We have been hearing that the Indian Judiciary would need decades to clear its backlog.
The judicial system has become irrelevant for the common citizens, and this is responsible for many ills plaguing our Nation, like disrespect for laws and corruption. The ease of doing business also suffers and the rule of law cannot really prevail. The poor and marginalized are hit most in this state of affairs. Supreme Court judge Justice A M Khanwilkar acknowledges that at least 90 percent people give up their claim to justice. He added that there was only 10 to 15 percent citizens who have access to the justice system in India.
A common belief is that we should have three to four times the number of judges. Some people believe that this can change only if there are major judicial reforms, or judges do not give adjournments or forgo their vacations. Some advocate the drafting of better laws. These would require changing the attitudes of judges, lawyers and MPs and there is no sign of it happening. It would be very good if all this happens, but so far there is no sign of it. Former Chief Justice Thakur said that unless the sanctioned number of judges was increased by over three times,- 70000 judges,- justice could not be delivered. It appears to have been accepted that a judicial system which can deliver timebound justice is unlikely, and the fundamental right to Speedy Justice will be a mirage for India. It is a common argument that UN standards suggest 50 judges per million population, whereas India has less about 20. In 2017 if we assume a population of 1250 million the sanctioned judges were 19.1 judges per million.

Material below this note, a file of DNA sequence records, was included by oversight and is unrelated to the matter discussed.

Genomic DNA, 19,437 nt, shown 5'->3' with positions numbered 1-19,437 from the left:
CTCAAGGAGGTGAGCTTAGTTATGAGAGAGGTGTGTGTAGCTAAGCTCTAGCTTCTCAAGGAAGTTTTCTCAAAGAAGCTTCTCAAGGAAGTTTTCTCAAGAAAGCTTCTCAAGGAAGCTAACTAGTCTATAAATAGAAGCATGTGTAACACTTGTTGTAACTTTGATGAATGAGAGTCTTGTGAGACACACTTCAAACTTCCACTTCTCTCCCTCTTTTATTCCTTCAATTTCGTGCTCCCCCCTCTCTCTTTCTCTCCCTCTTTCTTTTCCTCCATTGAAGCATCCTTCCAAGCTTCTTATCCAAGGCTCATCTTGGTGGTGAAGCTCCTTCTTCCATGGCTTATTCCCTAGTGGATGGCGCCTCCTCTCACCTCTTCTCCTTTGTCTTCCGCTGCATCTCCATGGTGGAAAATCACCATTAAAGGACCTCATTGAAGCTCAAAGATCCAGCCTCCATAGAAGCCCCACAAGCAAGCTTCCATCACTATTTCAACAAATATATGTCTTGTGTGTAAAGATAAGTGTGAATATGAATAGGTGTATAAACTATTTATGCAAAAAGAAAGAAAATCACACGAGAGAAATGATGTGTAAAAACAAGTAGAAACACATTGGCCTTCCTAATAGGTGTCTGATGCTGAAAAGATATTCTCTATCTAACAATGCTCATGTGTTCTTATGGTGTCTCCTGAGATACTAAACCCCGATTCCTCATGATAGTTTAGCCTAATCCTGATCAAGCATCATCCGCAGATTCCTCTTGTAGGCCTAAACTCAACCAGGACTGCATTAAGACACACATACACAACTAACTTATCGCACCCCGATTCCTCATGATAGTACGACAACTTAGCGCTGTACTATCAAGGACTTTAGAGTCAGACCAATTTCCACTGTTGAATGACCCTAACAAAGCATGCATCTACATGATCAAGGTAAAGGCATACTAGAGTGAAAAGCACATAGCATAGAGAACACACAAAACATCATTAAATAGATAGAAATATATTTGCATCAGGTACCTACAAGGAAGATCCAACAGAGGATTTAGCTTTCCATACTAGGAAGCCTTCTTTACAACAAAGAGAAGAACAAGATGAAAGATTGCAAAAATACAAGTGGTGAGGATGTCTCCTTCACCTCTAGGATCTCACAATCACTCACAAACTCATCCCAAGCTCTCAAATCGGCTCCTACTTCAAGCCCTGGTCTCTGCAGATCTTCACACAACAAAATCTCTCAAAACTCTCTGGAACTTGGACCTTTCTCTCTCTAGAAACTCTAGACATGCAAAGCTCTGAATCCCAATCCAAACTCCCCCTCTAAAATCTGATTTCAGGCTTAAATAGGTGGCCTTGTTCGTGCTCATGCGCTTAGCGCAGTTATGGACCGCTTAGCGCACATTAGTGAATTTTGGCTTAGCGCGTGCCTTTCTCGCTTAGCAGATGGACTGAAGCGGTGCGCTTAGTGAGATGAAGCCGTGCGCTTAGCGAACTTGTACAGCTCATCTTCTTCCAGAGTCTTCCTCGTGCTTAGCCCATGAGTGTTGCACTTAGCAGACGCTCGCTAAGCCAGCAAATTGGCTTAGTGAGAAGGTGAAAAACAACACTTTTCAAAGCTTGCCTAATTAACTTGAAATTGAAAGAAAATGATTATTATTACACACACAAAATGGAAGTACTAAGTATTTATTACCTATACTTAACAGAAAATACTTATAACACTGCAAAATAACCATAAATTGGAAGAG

The number of judges sanctioned in the three levels on 31 December 2017 was 31 in Supreme Court, 1079 in High Courts and 22704 in the Subordinate Courts.The actual number of judges appointed was 25, 676 and 17028 in the three levels. Thus the total number of sanctioned posts were 23814 whereas the working judges were only 17739! Filling about 6000 vacant positions can make the judicial system deliver efficiently.
Another way of looking at this data for the twelve year period from 2006 to 2017:
Average in Lacs per year
Pending cases 1 January 2006
Average Percent vacancies
Total Cases Instituted in 12 years
Total cases Disposed
Increase in pendency
Missed disposal due to vacancies
Balance Pending on 31 December 2017
Balance Pending could have been
The increase in pendency in twelve years was about 56 lac cases whereas the disposal missed due to not filling all sanctioned posts was nearly 661 lacs! The increase in cases each year is less than 2.5 % of the average number of cases instituted each year, whereas the average vacancy is about 21%!
I also assumed that an average vacancy upto 5% would have to be accepted in view of the overall inefficiency. If there was no vacancy the three levels would have a no backlogs in 2014, 2012 and 2012 respectively. With 5% vacancy the backlogs would have been completely eliminated by 2017, 2014 and 2014.